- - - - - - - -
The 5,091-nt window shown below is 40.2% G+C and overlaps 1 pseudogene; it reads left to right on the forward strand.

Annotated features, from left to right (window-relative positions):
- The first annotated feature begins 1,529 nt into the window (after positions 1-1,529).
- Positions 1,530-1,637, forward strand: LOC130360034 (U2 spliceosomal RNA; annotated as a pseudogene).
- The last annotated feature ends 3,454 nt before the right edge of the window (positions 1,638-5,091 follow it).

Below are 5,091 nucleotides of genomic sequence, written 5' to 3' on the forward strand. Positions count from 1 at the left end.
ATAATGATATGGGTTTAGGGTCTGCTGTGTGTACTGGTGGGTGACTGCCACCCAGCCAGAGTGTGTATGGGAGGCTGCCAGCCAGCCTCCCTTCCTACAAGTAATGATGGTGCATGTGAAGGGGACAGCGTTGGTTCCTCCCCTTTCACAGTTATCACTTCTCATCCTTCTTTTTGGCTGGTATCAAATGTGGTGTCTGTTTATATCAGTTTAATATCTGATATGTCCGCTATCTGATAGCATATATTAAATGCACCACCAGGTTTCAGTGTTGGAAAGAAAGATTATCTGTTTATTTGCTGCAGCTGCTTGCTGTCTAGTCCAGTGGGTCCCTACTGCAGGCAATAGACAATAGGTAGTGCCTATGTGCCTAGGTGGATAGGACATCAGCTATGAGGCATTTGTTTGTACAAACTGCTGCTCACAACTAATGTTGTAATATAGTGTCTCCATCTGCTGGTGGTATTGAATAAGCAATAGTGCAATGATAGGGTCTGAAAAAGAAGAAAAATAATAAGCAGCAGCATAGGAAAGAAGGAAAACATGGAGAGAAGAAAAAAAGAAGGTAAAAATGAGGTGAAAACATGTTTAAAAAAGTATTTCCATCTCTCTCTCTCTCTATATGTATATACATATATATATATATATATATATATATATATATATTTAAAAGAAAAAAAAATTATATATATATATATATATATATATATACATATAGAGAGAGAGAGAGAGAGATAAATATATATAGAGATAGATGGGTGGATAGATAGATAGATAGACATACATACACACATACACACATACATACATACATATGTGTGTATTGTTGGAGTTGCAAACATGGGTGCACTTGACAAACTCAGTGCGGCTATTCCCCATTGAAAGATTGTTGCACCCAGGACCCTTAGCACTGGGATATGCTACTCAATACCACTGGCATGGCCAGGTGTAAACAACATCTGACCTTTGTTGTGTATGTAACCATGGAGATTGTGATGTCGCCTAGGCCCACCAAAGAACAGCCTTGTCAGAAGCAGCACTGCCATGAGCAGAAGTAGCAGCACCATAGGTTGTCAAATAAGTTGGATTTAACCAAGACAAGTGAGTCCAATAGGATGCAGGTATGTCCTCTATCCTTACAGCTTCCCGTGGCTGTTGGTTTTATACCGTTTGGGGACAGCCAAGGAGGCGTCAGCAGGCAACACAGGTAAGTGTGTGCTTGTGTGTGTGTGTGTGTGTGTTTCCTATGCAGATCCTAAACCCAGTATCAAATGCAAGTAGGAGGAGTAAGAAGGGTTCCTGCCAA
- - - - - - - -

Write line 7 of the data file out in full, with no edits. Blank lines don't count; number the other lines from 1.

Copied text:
ATAATGATATGGGTTTAGGGTCTGCTGTGTGTACTGGTGGGTGACTGCCACCCAGCCAGAGTGTGTATGGGAGGCTGCCAGCCAGCCTCCCTTCCTACAAGTAATGATGGTGCATGTGAAGGGGACAGCGTTGGTTCCTCCCCTTTCACAGTTATCACTTCTCATCCTTCTTTTTGGCTGGTATCAAATGTGGTGTCTGTTTATATCAGTTTAATATCTGATATGTCCGCTATCTGATAGCATATATTAAATGCACCACCAGGTTTCAGTGTTGGAAAGAAAGATTATCTGTTTATTTGCTGCAGCTGCTTGCTGTCTAGTCCAGTGGGTCCCTACTGCAGGCAATAGACAATAGGTAGTGCCTATGTGCCTAGGTGGATAGGACATCAGCTATGAGGCATTTGTTTGTACAAACTGCTGCTCACAACTAATGTTGTAATATAGTGTCTCCATCTGCTGGTGGTATTGAATAAGCAATAGTGCAATGATAGGGTCTGAAAAAGAAGAAAAATAATAAGCAGCAGCATAGGAAAGAAGGAAAACATGGAGAGAAGAAAAAAAGAAGGTAAAAATGAGGTGAAAACATGTTTAAAAAAGTATTTCCATCTCTCTCTCTCTCTATATGTATATACATATATATATATATATATATATATATATATATATTTAAAAGAAAAAAAAATTATATATATATATATATATATATATATACATATAGAGAGAGAGAGAGAGAGATAAATATATATAGAGATAGATGGGTGGATAGATAGATAGATAGACATACATACACACATACACACATACATACATACATATGTGTGTATTGTTGGAGTTGCAAACATGGGTGCACTTGACAAACTCAGTGCGGCTATTCCCCATTGAAAGATTGTTGCACCCAGGACCCTTAGCACTGGGATATGCTACTCAATACCACTGGCATGGCCAGGTGTAAACAACATCTGACCTTTGTTGTGTATGTAACCATGGAGATTGTGATGTCGCCTAGGCCCACCAAAGAACAGCCTTGTCAGAAGCAGCACTGCCATGAGCAGAAGTAGCAGCACCATAGGTTGTCAAATAAGTTGGATTTAACCAAGACAAGTGAGTCCAATAGGATGCAGGTATGTCCTCTATCCTTACAGCTTCCCGTGGCTGTTGGTTTTATACCGTTTGGGGACAGCCAAGGAGGCGTCAGCAGGCAACACAGGTAAGTGTGTGCTTGTGTGTGTGTGTGTGTGTGTTTCCTATGCAGATCCTAAACCCAGTATCAAATGCAAGTAGGAGGAGTAAGAAGGGTTCCTGCCAA